Pesky allergies

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Most common allergens in our area occur in the spring, summer and fall. Spring allergies mainly consist of tree pollens. Summer allergens are generally grass related. In the fall, allergies are due to weeds and other plants, such as sagebrush. Year-round allergy symptoms usually pertain to allergens such as pet dander, dust mites and molds.

Some of the most common allergy symptoms include itchy, watery eyes, stuffy and runny nose, as well as itchy nose and sneezing. Some other common symptoms include scratchy throat and feeling like your ears are plugged.

Some people experience a worsening of asthma symptoms associated with their allergies, such as coughing, wheezing and shortness of breath. Some other chronic conditions that can be aggravated by allergies include chronic sinusitis and eczema, as well ear infections.

So what is the best way to treat allergies? Our first line of defense against allergies is avoidance. For example, if you know you have problems with grass allergy, you may want to ask someone else in your family to mow the lawn. If you know that cats are the primary cause of your allergy symptoms, you may want to make your bedroom a cat-free zone. To do that, wash all the surfaces in the room and run an air purifier. If you know in advance that you are going to be exposed to a known allergen, you can pre-treat yourself with medications. In other words, if you have to mow the lawn, take an antihistamine prior to mowing.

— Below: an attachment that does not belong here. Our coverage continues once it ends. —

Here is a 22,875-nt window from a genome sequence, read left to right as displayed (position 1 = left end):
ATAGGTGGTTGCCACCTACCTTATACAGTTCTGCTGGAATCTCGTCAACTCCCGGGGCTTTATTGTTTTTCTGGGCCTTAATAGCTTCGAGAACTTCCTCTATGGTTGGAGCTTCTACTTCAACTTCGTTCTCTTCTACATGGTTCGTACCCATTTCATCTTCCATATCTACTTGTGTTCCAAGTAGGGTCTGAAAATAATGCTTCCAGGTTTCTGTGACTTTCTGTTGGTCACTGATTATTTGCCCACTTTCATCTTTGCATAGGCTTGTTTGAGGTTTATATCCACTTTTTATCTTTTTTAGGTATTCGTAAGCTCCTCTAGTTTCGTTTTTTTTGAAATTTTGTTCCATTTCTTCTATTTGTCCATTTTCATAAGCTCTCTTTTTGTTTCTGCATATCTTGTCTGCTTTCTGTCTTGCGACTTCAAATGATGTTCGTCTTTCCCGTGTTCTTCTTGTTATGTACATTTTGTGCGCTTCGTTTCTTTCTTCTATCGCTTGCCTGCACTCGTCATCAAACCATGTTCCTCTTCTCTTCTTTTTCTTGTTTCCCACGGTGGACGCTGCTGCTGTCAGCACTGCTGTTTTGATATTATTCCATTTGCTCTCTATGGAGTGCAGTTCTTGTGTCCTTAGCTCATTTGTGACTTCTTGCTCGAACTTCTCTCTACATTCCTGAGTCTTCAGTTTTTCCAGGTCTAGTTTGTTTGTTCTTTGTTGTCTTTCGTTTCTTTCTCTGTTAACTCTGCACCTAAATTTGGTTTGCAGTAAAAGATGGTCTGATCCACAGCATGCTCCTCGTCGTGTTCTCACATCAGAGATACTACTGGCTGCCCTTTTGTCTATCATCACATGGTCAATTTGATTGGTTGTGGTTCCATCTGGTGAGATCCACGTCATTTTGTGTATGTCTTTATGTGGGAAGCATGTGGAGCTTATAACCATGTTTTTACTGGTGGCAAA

The next line of treatment involves medical therapies. This includes systemic antihistamines, such as Zyrtec or Claritin. Other treatments may include topical medications, such as steroid nasal sprays and allergy eyedrops. There are also other categories of medications besides antihistamines that may be helpful, such as Singular.

If you find your allergy symptoms persist in spite of recommended treatments or your efforts to avoid exposure, it may be worthwhile to undergo allergy testing. Allergy testing can determine exactly what you are allergic to and the degree or intensity to which you are allergic. It also opens the door to an additional treatment option: immunotherapy. In very simple terms, immunotherapy can train the body’s immune system to be less allergic to certain allergens. Patients often discover that they get improved relief from persistent allergy symptoms with immunotherapy versus traditional medical therapies. This process can take several years to accomplish; but the benefits last for many years.

Otolaryngologists have specific training in the treatment of allergies which affect the ear, nose and throat and respiratory systems. In addition, our ENT and allergy nurses also receive special training in immunotherapy. The specifics of Otolaryngology & Allergy physician training can be reviewed at the website for The American Academy of Otolaryngic Allergy at https://www.aaoaf.org/default.aspx.

 

Cheryl Varner, MD, is a Board Certified Otolaryngologist with Sheridan Memorial Hospital’s Big Horn Ear Nose & Throat Clinic.

By |August 4th, 2017|

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